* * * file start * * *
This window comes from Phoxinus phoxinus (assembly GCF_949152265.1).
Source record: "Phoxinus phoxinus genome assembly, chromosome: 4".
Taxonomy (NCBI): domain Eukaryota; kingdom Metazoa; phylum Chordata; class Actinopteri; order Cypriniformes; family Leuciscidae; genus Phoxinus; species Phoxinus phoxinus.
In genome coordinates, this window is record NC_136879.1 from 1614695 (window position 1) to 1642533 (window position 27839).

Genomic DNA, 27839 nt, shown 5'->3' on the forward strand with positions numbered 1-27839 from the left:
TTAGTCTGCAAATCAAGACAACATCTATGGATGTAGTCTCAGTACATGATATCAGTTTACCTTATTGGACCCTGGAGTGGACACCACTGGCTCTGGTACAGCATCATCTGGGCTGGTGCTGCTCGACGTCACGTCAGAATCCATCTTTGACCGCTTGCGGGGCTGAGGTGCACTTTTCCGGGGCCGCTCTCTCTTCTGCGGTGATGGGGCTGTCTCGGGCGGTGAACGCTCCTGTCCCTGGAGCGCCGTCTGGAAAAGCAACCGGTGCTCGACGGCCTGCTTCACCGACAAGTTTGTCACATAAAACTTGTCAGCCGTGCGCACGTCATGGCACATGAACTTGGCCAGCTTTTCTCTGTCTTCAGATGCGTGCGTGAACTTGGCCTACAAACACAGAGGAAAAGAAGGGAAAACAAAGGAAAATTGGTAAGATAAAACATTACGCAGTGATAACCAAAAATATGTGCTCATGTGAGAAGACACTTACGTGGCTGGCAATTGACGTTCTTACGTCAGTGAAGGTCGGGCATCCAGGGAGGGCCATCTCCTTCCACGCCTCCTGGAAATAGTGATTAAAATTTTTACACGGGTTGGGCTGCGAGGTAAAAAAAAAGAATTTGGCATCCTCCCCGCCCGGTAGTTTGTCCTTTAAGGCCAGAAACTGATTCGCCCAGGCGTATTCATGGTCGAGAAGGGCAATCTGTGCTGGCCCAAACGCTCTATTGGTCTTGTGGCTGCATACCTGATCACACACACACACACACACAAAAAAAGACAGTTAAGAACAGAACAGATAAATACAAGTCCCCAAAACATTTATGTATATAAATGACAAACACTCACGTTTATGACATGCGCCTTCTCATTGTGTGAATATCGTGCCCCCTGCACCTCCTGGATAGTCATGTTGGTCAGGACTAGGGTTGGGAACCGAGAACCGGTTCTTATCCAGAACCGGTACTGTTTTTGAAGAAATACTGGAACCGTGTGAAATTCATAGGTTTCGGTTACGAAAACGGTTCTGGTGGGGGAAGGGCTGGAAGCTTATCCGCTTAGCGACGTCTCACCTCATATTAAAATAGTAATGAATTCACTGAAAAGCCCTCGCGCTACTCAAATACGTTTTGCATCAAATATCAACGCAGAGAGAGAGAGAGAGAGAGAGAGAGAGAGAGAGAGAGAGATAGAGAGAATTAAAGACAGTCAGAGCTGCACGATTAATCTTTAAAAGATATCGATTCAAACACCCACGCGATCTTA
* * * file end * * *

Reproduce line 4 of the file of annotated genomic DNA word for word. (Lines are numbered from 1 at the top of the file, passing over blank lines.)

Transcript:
In genome coordinates, this window is record NC_136879.1 from 1614695 (window position 1) to 1642533 (window position 27839).